Abstract: We determined the accuracy and precision of 33 objective methods for predicting the results of conventional, sphero-cylindrical refraction from wavefront aberrations in a large population of 200 eyes. Accuracy for predicting defocus (as specified by the population mean error of prediction) varied from -0.50 D to +0.25 D across methods. Precision of these estimates (as specified by 95% limits of agreement) ranged from 0.5 to 1.0 D. All methods except one accurately predicted astigmatism to within +/-1/8D. Precision of astigmatism predictions was typically better than precision for predicting defocus and many methods were better than 0.5D. Paraxial curvature matching of the wavefront aberration map was the most accurate method for determining the spherical equivalent error whereas least-squares fitting of the wavefront was one of the least accurate methods. We argue that this result was obtained because curvature matching is a biased method that successfully predicts the biased endpoint stipulated by conventional refractions. Five methods emerged as reasonably accurate and among the most precise. Three of these were based on pupil plane metrics and two were based on image plane metrics. We argue that the accuracy of all methods might be improved by correcting for the systematic bias reported in this study. However, caution is advised because some tasks, including conventional refraction of defocus, require a biased metric whereas other tasks, such as refraction of astigmatism, are unbiased. We conclude that objective methods of refraction based on wavefront aberration maps can accurately predict the results of subjective refraction and may be more precise. If objective refractions are more precise than subjective refractions, then wavefront methods may become the new gold standard for specifying conventional and/or optimal corrections of refractive errors.
TL;DR: A new IOL with a prolate anterior surface, designed to partially compensate for the average spherical aberration of the cornea, is intended to improve the ocular optical quality of pseudophakic patients.
Abstract: PURPOSE: The aim of this study was to design and evaluate in the laboratory a new intraocular lens (IOL) intended to provide superior ocular optical quality by reducing spherical aberration. METHODS: Corneal topography measurements were performed on 71 cataract patients using an Orbscan I. The measured corneal surface shapes were used to determine the wavefront aberration of each cornea. A model cornea was then designed to reproduce the measured average spherical aberration. This model cornea was used to design IOLs having a fixed amount of negative spherical aberration that partially compensates for the average positive spherical aberration of the cornea. Theoretical and physical eye models were used to assess the expected improvement in optical quality of an eye implanted with this lens. RESULTS: Measurements of optical quality provided evidence that if this modified prolate IOL was centered within 0.4 mm and tilted less than 7 degrees, it would exceed the optical performance of a conventional spherical IOL. This improvement occurred without an apparent loss in depth of focus. CONCLUSION: A new IOL with a prolate anterior surface, designed to partially compensate for the average spherical aberration of the cornea, is intended to improve the ocular optical quality of pseudophakic patients. [J Refract Surg 2002;18: 683-691] T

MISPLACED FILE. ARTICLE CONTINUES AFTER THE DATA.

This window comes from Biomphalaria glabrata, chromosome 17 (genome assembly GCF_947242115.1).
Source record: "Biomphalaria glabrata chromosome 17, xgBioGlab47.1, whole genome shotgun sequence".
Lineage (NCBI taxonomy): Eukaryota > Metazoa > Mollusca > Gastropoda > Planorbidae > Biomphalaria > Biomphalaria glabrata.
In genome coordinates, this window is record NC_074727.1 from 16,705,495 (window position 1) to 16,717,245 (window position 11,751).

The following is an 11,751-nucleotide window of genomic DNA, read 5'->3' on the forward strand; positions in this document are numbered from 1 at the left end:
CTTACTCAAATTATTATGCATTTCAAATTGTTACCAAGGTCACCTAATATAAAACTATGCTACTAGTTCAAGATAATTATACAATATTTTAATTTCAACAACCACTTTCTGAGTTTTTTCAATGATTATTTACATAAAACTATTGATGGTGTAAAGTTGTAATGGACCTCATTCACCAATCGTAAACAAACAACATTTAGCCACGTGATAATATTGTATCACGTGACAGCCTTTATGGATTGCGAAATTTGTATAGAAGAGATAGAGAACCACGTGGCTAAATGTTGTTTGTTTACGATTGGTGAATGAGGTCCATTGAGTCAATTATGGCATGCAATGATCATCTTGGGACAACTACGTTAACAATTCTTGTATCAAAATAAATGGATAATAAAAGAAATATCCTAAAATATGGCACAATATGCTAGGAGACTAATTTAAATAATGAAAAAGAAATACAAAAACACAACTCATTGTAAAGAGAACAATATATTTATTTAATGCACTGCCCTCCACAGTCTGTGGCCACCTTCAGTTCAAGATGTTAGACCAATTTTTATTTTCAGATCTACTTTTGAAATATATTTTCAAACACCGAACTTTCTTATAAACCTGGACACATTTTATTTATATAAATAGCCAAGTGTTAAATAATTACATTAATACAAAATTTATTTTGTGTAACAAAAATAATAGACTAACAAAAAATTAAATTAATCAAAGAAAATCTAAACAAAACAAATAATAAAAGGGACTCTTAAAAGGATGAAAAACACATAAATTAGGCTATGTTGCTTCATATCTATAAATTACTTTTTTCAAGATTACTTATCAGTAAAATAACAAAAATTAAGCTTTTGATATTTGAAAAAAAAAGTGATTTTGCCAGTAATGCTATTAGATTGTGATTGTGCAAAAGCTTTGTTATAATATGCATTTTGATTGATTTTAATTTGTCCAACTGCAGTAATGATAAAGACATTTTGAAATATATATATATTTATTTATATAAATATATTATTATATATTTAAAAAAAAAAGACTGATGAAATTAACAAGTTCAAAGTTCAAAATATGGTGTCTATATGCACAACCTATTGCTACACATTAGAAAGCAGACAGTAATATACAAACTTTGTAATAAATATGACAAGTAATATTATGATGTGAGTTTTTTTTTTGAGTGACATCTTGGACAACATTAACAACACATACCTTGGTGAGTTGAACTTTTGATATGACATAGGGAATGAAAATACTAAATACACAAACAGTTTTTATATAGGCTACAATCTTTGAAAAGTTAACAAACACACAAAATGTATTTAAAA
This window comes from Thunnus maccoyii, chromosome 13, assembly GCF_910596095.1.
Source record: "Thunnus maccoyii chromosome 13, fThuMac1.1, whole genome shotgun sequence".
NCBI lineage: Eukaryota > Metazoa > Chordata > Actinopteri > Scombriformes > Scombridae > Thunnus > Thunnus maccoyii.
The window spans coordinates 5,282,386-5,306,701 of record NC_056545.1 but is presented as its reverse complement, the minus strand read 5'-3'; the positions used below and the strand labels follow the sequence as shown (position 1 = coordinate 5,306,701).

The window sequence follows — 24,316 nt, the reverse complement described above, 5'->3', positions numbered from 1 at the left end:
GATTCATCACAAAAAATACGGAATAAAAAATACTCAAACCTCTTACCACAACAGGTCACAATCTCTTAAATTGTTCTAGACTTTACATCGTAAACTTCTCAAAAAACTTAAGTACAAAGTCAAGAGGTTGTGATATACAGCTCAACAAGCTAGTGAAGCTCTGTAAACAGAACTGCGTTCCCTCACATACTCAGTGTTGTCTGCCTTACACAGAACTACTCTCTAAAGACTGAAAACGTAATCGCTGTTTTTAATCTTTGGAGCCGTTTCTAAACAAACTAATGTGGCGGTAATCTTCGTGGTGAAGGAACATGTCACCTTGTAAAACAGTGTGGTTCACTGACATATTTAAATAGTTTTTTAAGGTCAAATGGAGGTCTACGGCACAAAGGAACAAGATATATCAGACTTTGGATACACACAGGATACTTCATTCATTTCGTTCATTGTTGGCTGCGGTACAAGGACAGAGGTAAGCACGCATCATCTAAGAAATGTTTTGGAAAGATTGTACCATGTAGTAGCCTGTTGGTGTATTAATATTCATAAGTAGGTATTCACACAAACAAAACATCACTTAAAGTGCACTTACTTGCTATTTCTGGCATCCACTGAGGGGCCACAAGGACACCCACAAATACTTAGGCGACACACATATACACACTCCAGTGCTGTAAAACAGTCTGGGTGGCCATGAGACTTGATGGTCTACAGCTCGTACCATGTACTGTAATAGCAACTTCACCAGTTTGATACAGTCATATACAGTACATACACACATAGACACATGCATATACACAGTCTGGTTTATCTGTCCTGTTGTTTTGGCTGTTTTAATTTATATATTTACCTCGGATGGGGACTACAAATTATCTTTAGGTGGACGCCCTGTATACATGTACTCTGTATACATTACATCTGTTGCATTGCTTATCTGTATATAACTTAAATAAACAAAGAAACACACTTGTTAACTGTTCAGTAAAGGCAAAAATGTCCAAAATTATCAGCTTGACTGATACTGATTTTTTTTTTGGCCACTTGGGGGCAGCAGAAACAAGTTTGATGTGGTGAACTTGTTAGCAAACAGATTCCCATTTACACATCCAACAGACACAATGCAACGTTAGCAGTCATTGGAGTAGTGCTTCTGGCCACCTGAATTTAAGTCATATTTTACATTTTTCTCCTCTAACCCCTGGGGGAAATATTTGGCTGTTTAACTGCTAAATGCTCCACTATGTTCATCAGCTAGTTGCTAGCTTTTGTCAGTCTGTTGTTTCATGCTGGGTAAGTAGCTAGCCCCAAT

TL;DR: One implication of these results is that, although the eye has substantial chromatic aberration, the pupil is positioned so as to minimize the transverse component of the aberration for central vision, thereby optimizing foveal image quality for polychromatic objects.
Abstract: We have determined the transverse chromatic aberration of the human eye by measuring the apparent offset of a two-color vernier viewed foveally through a displaced, pinhole aperture. For the same subjects, we also determined the longitudinal chromatic aberration for foveal viewing by the method of best focus. In both cases, the results were closely predicted by a simple, reduced-eye optical-model for which transverse and longitudinal chromatic aberration are directly proportional, with the constant of proportionality being the amount of displacement of the pinhole from the visual axis. Further measurements revealed that the natural pupil was closely centered on the visual axis for two subjects and slightly displaced in the temporal direction for three other subjects. One implication of these results is that, although the eye has substantial chromatic aberration, the pupil is positioned so as to minimize the transverse component of the aberration for central vision, thereby optimizing foveal image quality for polychromatic objects.
19 Feb 1999
TL;DR: This work offers a unique proposal for oral presentation and discussion at the topical meeting of Visual Science and Its Applications (VSIA) to meet an OSA challenge to bring the hottest, most innovative topics to its topical meetings.
Abstract: In an effort to meet an OSA challenge to bring the hottest, most innovative topics to its topical meetings for presentation and discussion, we offer a unique proposal for oral presentation and discussion at the topical meeting of Visual Science and Its Applications (VSIA).